Even if you're a heavy and toll guy (I'm 6.2", 195 lbs, 68 of age) you do not need above 180 cm length skis these days - in order to carve the mountain groomed, crude or icy hard-packed mountain frontsides. The days of long skis is long time over, except you float in powder most of the time during the season. Check the combined table of weight + height to find out why you do not need ski length higher than your head).

You are neither heavy nor tall in my book. Most charts or active websites that use height (6,6") and weight (225 lb) to recommend skis put me in +180 cm skis. I know there are contrarian positions like yours out there. When I demo skis, I often have to settle for 170-180 cm skis because the reps don't bring the full range of available sizes, so yes, I do ski those sizes and find them nimble, but just a little too squirrely for my taste. I suppose that's the shorter turn radius I'm feeling. I'm coming off a Rossi E83 in 184 cm, which was fine as my intermediate ski, but after demoing some advanced skis last season I decided to upgrade and I chose the Elan 88 XTi over the off season. I also liked the Fischer Motive 86 and Ranger 88 for different reasons, and the new E88. This was a demo in PA, so the widths were mostly < 90 cm.
post #22 of 23
I understand what you're saying. Your additional comments are appreciated. Regardless of whether in your book I'm considered neither heavy or light skier, I experienced similar problem you reported with your heavier frame.

My previous ski was 176 cm Rossi Avenger Composite 74 cm (a rocker-camber-rocker cap construction), one of the most popular brands in CA. Rossi described them as an "auto-pilot" skis emphasizing how easy they can turn.

Yes, they were very easy to carve, no doubt. But here was the problem for me based on my configuration and carving abilities during the last few years of Sierra hard pack, low snow coverage, morning icy conditions in CA extreme drought years. This Avenger ski construction under even my not heavy frame frequently felt sort of unstable, chattered at certain moderate to higher speed on these mainly groomed trailed, also felt unstable going through crud and some not groomed well trails. I even developed tired painful thigh on some days probably fighting more than needed to keep the chattered ski under full control, especially on crud and more icy trails with old-old snow coverage?! Holding more than needed on turns and turn-exiting.

Since I considered myself an advanced intermediate at least, I decided to upgrade to 2014/15 season 176 cm Amphibio 78 Ti Fusion with integrated ELX 11 bindings (perhaps Tyrolia). Given the RST vertical deeper sidewalls, Ti laminate, Waveflex technology for stabilizing the skis, eliminating the chatter, also having rather a flat than rocketed tail (rocker-camber is the profile of Amphibio 78 Ti fusion technology). So, each ski can be driven either way, or with camber inside, or with rocker inside (like 2-in-1 each ski has) with 2 different carving outcome to chose from.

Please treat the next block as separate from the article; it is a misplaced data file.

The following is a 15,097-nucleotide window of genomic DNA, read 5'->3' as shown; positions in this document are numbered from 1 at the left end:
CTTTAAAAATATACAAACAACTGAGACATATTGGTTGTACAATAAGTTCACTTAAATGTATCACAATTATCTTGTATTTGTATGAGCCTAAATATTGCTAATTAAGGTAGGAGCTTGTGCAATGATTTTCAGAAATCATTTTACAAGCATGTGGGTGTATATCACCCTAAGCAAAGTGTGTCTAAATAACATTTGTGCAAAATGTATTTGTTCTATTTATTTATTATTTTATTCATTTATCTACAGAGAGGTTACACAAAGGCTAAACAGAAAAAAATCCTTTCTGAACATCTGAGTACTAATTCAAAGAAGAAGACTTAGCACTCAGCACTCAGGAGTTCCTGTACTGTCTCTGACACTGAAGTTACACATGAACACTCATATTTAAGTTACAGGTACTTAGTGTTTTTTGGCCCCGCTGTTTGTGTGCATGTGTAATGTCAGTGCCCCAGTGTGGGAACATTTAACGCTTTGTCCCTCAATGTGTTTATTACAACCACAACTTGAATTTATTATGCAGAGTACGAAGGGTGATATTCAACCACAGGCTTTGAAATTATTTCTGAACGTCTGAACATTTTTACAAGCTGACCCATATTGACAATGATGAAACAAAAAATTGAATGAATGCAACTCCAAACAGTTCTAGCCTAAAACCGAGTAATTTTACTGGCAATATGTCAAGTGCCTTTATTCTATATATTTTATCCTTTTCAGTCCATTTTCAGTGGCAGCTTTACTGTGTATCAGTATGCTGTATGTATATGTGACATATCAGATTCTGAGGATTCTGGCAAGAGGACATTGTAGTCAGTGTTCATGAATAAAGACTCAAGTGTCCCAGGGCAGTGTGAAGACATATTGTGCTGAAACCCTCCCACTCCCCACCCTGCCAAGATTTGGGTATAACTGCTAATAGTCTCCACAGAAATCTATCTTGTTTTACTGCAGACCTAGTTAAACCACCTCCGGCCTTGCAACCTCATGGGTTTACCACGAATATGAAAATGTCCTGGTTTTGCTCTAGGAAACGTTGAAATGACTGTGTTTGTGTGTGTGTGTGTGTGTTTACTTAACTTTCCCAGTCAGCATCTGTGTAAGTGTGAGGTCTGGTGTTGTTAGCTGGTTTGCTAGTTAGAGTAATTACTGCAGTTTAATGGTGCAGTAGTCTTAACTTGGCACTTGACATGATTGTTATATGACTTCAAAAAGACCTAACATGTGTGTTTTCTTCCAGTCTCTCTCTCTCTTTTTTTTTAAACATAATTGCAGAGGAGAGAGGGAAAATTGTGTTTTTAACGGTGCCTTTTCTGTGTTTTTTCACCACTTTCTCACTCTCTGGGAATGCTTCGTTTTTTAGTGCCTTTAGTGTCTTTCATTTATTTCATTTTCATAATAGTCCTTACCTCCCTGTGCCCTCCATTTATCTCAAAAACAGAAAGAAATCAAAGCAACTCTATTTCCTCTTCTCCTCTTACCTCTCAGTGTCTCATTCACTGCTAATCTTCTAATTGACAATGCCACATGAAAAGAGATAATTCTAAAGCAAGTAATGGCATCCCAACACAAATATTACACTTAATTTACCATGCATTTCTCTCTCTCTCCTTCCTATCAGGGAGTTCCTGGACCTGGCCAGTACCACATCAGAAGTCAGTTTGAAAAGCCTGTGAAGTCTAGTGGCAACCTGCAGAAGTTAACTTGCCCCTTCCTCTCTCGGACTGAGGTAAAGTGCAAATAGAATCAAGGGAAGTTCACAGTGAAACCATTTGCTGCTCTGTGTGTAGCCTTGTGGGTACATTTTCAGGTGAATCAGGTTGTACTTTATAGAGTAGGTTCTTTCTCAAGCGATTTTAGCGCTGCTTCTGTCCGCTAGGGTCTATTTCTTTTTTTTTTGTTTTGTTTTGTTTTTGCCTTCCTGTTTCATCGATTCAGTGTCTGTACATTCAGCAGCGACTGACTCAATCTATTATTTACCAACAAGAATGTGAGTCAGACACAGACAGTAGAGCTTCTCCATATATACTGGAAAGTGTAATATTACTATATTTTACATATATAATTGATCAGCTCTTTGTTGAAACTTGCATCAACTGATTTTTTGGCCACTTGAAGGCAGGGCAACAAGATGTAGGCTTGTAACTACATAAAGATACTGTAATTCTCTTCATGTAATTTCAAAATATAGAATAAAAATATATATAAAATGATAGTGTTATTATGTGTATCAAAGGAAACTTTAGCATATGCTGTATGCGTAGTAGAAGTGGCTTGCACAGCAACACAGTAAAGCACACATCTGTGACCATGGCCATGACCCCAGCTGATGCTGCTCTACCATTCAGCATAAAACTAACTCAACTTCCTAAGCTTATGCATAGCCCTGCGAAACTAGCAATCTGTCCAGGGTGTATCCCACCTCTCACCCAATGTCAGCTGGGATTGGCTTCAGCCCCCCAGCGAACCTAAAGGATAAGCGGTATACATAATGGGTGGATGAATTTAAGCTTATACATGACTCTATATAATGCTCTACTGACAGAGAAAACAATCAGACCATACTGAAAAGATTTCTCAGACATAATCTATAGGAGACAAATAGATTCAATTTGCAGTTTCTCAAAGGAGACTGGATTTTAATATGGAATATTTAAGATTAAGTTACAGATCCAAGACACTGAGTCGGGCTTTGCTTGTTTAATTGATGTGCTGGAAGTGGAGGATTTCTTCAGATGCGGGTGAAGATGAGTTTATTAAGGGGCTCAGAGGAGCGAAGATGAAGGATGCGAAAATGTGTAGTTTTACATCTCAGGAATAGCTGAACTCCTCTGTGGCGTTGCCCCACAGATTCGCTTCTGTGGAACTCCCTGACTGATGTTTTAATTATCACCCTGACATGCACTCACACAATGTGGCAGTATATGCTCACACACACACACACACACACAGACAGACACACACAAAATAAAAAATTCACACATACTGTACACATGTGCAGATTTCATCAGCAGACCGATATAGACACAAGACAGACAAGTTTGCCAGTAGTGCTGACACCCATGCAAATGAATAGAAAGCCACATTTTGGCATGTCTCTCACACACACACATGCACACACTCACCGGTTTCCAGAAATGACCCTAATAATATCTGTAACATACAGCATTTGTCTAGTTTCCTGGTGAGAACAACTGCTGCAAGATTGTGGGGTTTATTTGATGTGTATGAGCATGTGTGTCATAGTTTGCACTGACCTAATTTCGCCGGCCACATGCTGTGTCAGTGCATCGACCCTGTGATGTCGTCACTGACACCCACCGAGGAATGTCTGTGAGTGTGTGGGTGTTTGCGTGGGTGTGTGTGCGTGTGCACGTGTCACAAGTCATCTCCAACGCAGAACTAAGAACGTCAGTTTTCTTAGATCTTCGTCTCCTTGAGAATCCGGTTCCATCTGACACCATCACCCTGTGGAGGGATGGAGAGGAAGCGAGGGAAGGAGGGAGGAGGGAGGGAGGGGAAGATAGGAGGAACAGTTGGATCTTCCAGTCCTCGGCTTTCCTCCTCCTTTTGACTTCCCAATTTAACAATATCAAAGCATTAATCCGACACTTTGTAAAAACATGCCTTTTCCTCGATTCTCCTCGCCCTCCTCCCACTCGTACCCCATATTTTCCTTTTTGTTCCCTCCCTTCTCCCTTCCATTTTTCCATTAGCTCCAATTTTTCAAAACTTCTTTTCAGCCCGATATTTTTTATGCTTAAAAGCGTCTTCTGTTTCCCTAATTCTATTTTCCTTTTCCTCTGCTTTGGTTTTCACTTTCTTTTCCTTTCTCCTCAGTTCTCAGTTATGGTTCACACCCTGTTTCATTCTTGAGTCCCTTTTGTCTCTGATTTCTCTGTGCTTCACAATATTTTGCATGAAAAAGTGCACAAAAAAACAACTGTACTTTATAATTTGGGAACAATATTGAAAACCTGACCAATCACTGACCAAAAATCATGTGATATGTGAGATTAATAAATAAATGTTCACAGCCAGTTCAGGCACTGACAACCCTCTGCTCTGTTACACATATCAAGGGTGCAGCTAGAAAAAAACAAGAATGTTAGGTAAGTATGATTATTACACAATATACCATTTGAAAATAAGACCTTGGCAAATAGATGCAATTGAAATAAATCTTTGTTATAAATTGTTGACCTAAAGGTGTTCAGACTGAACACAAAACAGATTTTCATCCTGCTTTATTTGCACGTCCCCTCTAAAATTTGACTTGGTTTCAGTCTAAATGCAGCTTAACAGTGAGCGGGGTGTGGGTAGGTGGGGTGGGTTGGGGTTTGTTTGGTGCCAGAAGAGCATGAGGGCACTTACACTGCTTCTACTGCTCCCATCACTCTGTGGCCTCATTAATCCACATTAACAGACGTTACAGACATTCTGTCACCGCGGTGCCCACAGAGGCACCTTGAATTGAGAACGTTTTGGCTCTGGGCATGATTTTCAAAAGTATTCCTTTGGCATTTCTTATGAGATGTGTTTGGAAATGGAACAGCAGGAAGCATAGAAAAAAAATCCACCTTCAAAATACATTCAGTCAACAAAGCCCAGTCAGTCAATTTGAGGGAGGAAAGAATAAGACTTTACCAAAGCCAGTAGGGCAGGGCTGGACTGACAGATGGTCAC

Therefore, Some are considering Amphibio like confusing technology, "resolving a problem which doesn't actually exist", other like me are very excited of this stand-alone and unique ski technology which actually gives you hardware to pick two different ways of carving when switching the dedicated left and right ski. Let's see what discussion my remarks will trigger further, I' m wondering...
post #23 of 23
My son had those same Avengers in 166 I think at 6'1" and 160 lb as a teenage intermediate but got upgraded to Armada AR7 twintips last year so he could ski switch and park. However he mostly now prefers skiing the glades and natural jumps. I've kept the Avengers as loaners.

I suspect the Elan 78 Ti is more advanced with metal and full side walls but I'm not familiar with this model. Narrower skis in an all mountain model line tend to be less advanced than the wider skis. You'll need to move to a carving model to get advanced narrow skis as you progress. A demo day can be fun to test out really different kinds of skis even if you have no plans to buy.

Don't take my comments about height and weight seriously. No emoticons on mobile postings from a phone. I tell my friends that I'm normal and they're just short!